Despite that, however, I have no problem blaming mismanagement for many of the current problems. Environmentalists have often substituted feelings for facts. We’re seeing the results right now. I imagine most of the spotted owls “saved” through their intervention are now nicely seasoned and roasted, just in time to feed the weary fire crews as they clean up.



  1. Carmel, CA mandates the use of pine shingle roofing. In a city that is almost invisible because of all the pine trees that grow around and over almost every home. And the pine needles have to be left on the ground because there's always some EPA protected thing growing or living there.

  2. I seem to remember reading that the spotted owls are still going extinct, either because they can't be bothered to breed with each other, or because they prefer to breed with a different species of owl – the barred owl maybe?

    's probably why you don't hear anything about them these days.

  3. There is a guy outside of Julian, California, in the mountains east of San Diego, who built a multi-thousand gallon water tank on a hill above his house with gravity fed sprinklers on and around his house, including under the eaves. The neighbors mocked the expense. Come the 2003 Cedar Fire and he had 500 fewer neighboring homes.

    Similarly, a friend here in Montana built a concrete home with 18-inch walls and a copper roof. When the fire came crews set up camp in his yard, claiming it was the most defensible ground in the area. He had fewer neighbors after the fire too.

  4. In my younger days I did a lot of wild land fire prevention/suppression and was always disturbed by the land owners who refused to build any defensible space around their home and insisted that it was our "responsibility" to protect them from fire. In fact, after a fire the owners of the few homes that were left standing because they had taken step to protect themselves were usually driven out by neighbors who were to lazy/dumb to provide for themselves.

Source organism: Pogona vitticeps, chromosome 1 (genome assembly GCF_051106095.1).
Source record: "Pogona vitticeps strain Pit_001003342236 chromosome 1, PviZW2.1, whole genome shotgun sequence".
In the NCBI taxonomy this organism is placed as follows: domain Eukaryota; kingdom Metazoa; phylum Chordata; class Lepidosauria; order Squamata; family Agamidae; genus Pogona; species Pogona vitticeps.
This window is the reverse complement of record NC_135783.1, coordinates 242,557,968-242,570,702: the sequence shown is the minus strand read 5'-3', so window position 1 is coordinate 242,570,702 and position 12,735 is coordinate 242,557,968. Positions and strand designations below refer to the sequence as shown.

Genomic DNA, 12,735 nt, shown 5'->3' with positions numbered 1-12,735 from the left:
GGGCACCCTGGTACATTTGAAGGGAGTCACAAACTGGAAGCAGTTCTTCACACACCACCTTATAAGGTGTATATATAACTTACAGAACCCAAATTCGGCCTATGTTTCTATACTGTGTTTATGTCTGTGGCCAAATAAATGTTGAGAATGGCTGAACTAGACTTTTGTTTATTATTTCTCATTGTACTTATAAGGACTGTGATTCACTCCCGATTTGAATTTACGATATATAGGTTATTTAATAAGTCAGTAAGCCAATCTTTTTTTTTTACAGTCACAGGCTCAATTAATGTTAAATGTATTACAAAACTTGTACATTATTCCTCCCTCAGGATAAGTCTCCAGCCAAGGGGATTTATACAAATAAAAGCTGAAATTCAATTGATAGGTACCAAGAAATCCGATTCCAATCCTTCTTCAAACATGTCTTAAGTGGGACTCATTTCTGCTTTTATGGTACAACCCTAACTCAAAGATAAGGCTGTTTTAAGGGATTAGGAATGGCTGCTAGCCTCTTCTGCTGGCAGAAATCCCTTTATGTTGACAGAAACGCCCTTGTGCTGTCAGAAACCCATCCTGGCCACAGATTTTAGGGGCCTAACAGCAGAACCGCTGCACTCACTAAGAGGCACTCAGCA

I'm no longer in forestry, but the people have not changed one bit.

  5. There is a fungus moving north in CA that kills oak trees. The forests around the Big Sur coastal area had a fair percentage of oaks in their makeup. Knowing that the trees were dying or dead, the Powers-That-Be still refused to allow wood removal from the area. That huge fuel buildup made fire suppression impossible once the expected lightning strike fire ignition occurred. The result was pre-ordained, due almost entirely to the lack of critical thinking capacity of the Eco-Wackos that infest the West Coast. With a huge effort, they were able to save the town of Big Sur, but nothing else. Supposedly, the fire was so hot, that it sterilized the top soil, negating the ability of the land to recover. I haven't been down there since. My sister sold their property in town for pennies to the dollar since land value had crashed, and job reasons had forced them to relocate. What should have been their retirement fund evaporated as quickly as the forests there did.

  6. The Eco-Wackos live here in West Oz also.

    My parents built a house from field-collected stone on an orchard.

    After construction, they were ordered to put fire-breaks around their property on pain of fines for non-compliance, then fined for felling trees in order to comply with the order.